In a push to make carbon pricing more effective as a means for reducing carbon emissions, the European Commission announced in May total carbon emission allowances auctioned under the European Trading System (ETS) will be reduced by 44 percent in 2019.
The announcement intended to make the Market Stability Reserve (MSR) more relevant as well. Introduced to deal with the surplus of carbon emissions credits emerging from the 2009 financial crisis, the MSR is set to maintain stable carbon prices.
As part of the announcement, the commission also decided to further reduce carbon emission by 24 percent each year from 2019 to 2023 to align with the low carbon economy road map (see Figure 1 below). The commission claims these reductions are necessary to meet 2030 and 2050 climate goals.
Even before the changes in market stability reserve kicked in, carbon prices rallied, and reached 10-year high levels of up to 25€/t since the second quarter of 2018. The surge in natural gas prices caused this record-high, which gave coal generation a competitive advantage and pushed the demand for carbon allowances. With the current carbon price already at 19 €/t, further reduction in the supply of EUAs vis-à-vis MSR is bound to create a shortfall in the market in 2019, forcing power generators to use surplus allowances accumulated during the past years, alternatively save further allowances in anticipation of rising prices, or shift to low carbon-intensive technologies for generation.
The biggest impact of these upcoming changes will be in the German electricity market, where the carbon price could go as high as 32 €/t come 2019. This can trigger coal-to-gas switching on a large scale. With such a high price, the clean dark spreads could go as low as zero, and utilities in Germany predict the power prices could go as high as 60 €/MWh. If the carbon price goes as high as 50 €/t by 2022, the German power prices could rise to 76 €/MWh. The German electricity market has limited capacity for coal-to-gas switching, which could lead to potential gas generation pushing prices even higher. The anticipated rise in carbon prices in the next six to seven years can force carbon-intensive generation technologies to be further pushed back in the merit order (see Figures 2 and 3 below).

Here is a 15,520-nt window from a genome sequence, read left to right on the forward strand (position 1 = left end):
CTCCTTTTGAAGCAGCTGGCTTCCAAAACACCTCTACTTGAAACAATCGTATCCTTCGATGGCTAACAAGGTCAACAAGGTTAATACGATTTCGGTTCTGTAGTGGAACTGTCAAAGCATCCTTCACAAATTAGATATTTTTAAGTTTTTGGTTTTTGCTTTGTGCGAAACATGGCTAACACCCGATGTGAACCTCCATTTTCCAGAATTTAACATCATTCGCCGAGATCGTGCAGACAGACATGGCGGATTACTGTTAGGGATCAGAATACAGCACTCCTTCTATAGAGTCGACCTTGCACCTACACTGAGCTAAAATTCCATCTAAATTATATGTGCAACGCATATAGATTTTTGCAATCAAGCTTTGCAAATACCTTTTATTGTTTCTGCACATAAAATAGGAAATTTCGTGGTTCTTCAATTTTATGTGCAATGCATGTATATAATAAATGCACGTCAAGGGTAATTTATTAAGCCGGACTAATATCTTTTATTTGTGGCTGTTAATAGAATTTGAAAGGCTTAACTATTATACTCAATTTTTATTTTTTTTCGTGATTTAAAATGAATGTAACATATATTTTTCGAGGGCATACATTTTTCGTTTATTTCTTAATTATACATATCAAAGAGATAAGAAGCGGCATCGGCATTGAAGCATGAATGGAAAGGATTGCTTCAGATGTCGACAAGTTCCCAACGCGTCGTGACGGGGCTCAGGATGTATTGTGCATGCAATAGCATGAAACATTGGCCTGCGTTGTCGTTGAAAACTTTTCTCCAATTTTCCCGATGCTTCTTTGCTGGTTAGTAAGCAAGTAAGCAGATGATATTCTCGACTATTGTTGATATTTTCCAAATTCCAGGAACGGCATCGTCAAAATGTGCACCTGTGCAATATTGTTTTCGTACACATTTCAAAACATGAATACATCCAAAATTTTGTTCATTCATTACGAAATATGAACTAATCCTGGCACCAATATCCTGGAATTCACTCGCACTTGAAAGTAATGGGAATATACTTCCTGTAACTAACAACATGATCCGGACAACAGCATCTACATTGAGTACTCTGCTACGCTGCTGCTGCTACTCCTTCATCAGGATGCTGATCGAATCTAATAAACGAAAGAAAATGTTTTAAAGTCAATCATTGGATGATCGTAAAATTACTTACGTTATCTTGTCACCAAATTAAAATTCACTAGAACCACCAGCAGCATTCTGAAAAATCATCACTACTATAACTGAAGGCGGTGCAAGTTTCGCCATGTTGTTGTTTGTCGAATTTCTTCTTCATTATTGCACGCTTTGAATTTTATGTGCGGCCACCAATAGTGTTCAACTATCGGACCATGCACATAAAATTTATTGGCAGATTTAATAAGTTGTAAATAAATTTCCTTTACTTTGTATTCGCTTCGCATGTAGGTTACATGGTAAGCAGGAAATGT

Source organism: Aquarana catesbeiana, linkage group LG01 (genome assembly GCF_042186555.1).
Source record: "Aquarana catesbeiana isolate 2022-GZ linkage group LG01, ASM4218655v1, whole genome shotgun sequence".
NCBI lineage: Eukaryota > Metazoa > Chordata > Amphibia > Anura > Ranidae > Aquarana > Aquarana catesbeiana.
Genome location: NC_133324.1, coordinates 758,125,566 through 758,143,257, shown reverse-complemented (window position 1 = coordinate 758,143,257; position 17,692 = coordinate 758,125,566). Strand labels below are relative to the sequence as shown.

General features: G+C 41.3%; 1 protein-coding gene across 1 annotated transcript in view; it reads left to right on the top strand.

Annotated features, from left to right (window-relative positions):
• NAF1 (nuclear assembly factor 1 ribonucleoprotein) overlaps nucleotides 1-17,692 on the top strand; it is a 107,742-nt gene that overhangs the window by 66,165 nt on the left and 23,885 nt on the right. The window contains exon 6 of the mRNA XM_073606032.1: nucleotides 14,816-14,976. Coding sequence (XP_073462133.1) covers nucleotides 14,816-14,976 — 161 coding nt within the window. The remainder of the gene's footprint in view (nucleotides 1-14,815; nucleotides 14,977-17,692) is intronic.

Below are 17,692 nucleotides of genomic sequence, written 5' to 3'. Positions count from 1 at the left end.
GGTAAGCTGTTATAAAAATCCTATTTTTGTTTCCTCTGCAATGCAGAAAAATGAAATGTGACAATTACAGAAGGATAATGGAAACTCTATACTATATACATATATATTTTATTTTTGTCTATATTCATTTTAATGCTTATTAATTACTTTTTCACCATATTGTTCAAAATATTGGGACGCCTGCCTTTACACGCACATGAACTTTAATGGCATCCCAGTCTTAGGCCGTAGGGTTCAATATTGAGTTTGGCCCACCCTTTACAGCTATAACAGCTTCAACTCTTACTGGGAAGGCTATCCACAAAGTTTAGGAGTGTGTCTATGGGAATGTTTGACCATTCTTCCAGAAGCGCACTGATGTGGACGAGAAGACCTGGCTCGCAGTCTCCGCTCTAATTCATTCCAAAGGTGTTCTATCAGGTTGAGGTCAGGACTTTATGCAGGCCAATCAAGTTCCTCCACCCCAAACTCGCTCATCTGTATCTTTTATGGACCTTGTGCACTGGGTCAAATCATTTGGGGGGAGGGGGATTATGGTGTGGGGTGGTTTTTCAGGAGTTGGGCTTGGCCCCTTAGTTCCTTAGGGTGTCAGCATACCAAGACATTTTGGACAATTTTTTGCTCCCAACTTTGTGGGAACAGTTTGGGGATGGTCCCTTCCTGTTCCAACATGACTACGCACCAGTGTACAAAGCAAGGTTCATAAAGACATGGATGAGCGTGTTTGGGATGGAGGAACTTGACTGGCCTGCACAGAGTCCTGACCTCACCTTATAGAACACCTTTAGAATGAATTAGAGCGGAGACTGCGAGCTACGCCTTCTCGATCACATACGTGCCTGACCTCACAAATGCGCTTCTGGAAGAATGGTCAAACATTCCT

Since European electricity markets have differences in fuel stacks, the market in Great Britain won’t witness a major shift in the merit order as the majority of thermal power generation comes from gas plants. However, given the increase in carbon price, the power prices are expected to increase steeply (see Figure 4 below) unless power generators hedge the risk by banking extra emission allowances.
If we look at the Polish electricity market, the rising carbon prices are going to hit the merit order severely, pushing a large chunk of coal power plants out of the merit order and bringing gas power plants in. In response, power prices will rise steeply.
Using Genscape’s EPSI Modelling Platform, generators can investigate the impact of different carbon prices, learn about their future carbon emissions, and understand how low the dark/spark spreads are bound to go. Learn how EPSI can assist to stay on top of the market.